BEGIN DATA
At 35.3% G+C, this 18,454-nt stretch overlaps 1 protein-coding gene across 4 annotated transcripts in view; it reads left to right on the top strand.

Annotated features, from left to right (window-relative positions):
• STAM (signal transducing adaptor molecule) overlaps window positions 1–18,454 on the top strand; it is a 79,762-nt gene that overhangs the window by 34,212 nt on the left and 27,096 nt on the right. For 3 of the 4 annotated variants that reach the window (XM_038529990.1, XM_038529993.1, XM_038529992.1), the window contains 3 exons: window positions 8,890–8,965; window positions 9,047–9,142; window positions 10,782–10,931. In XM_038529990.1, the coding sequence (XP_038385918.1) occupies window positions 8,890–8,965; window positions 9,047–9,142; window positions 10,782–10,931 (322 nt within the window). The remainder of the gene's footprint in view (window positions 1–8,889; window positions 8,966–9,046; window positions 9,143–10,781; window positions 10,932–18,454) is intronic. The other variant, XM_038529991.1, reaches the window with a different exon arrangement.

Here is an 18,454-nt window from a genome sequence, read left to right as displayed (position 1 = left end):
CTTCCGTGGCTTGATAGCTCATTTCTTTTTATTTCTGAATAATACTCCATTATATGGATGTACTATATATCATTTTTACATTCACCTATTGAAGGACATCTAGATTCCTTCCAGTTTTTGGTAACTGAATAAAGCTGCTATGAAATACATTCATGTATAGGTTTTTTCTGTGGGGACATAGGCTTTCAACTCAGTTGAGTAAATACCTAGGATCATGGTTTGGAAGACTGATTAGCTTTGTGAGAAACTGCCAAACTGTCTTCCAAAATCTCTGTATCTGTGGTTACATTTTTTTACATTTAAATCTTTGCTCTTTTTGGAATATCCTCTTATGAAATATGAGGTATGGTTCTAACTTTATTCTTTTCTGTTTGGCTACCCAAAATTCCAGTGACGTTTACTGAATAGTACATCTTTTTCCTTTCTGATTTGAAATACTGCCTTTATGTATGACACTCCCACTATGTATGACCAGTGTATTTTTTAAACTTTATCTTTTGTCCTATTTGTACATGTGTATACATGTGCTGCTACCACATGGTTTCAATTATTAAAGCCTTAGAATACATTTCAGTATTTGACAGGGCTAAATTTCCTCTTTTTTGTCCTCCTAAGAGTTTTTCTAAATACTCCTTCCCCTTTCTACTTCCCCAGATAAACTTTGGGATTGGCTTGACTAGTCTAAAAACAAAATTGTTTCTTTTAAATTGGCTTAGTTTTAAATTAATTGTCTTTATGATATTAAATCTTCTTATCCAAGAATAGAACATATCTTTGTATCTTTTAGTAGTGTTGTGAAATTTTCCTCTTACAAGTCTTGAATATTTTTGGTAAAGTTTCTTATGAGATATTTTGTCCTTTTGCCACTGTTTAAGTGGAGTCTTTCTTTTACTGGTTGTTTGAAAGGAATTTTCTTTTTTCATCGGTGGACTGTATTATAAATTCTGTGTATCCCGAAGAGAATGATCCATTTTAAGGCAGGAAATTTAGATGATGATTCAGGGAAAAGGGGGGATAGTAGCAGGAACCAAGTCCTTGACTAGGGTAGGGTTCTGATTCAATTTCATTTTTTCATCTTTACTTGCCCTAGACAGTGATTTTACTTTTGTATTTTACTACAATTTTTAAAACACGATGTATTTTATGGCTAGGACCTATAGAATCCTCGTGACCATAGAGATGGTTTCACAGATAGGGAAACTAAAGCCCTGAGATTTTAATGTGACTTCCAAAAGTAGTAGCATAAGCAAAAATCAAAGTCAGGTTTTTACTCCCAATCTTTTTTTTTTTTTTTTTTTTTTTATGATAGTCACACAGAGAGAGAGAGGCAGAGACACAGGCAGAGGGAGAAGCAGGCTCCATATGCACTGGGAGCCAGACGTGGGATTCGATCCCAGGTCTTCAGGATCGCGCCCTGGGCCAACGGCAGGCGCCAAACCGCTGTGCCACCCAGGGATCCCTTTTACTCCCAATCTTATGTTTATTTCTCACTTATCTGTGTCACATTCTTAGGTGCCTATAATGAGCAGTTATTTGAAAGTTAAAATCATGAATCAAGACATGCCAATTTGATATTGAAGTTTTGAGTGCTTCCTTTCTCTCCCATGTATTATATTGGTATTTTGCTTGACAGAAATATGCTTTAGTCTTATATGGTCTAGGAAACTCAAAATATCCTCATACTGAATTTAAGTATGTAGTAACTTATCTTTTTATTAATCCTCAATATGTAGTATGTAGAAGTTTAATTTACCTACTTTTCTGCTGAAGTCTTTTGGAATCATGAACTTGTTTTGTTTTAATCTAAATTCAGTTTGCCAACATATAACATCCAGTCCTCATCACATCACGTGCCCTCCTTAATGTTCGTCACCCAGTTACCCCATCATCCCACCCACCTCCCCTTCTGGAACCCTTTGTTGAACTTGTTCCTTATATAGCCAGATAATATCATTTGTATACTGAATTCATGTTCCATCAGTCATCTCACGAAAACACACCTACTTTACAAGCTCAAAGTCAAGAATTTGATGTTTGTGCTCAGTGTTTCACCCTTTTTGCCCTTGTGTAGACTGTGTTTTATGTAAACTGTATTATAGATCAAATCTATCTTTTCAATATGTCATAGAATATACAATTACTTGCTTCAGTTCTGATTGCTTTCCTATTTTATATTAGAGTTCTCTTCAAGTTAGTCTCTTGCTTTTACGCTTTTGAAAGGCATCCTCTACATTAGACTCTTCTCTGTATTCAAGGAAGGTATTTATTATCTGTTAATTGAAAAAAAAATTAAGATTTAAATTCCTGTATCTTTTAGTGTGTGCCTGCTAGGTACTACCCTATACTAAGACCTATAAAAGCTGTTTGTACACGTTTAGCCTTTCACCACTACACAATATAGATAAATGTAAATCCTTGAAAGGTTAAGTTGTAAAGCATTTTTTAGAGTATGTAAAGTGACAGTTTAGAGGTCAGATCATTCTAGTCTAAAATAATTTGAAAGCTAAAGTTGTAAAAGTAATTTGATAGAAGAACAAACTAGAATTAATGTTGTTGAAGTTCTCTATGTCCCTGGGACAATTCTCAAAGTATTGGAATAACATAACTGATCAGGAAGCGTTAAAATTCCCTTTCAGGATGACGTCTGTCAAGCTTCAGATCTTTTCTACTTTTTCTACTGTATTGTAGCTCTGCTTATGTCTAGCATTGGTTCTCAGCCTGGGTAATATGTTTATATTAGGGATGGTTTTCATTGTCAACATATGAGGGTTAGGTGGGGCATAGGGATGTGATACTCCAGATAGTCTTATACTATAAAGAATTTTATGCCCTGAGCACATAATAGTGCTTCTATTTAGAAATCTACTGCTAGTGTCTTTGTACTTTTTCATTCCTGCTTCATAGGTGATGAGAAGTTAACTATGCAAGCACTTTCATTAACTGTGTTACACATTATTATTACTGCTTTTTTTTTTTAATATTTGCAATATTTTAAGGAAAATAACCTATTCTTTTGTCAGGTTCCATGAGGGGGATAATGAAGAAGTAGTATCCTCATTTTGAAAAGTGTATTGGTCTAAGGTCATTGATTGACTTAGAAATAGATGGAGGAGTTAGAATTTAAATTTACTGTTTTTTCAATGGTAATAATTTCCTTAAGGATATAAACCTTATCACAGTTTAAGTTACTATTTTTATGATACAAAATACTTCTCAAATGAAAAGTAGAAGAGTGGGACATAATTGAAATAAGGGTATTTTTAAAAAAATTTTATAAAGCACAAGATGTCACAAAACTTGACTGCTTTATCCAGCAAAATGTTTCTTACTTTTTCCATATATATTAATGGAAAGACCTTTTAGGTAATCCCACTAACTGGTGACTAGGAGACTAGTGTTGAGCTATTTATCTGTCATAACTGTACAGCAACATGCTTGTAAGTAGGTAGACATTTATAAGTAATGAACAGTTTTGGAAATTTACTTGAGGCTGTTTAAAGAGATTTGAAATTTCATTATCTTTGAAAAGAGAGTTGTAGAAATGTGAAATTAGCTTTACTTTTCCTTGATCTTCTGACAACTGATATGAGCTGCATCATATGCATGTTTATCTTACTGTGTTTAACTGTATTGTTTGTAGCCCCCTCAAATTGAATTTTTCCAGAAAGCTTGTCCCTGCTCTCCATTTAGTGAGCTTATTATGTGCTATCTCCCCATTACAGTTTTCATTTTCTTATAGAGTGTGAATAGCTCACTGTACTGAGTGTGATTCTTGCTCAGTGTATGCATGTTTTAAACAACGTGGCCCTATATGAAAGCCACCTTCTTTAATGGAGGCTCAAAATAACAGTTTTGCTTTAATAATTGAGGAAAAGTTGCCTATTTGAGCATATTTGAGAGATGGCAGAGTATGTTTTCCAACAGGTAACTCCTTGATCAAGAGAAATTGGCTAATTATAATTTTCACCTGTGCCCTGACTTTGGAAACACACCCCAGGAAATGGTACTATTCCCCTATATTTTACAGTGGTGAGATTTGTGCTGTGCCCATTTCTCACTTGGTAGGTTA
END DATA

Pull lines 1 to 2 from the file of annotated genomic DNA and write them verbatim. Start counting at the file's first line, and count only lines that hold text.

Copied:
At 35.3% G+C, this 18,454-nt stretch overlaps 1 protein-coding gene across 4 annotated transcripts in view; it reads left to right on the top strand.

Annotated features, from left to right (window-relative positions):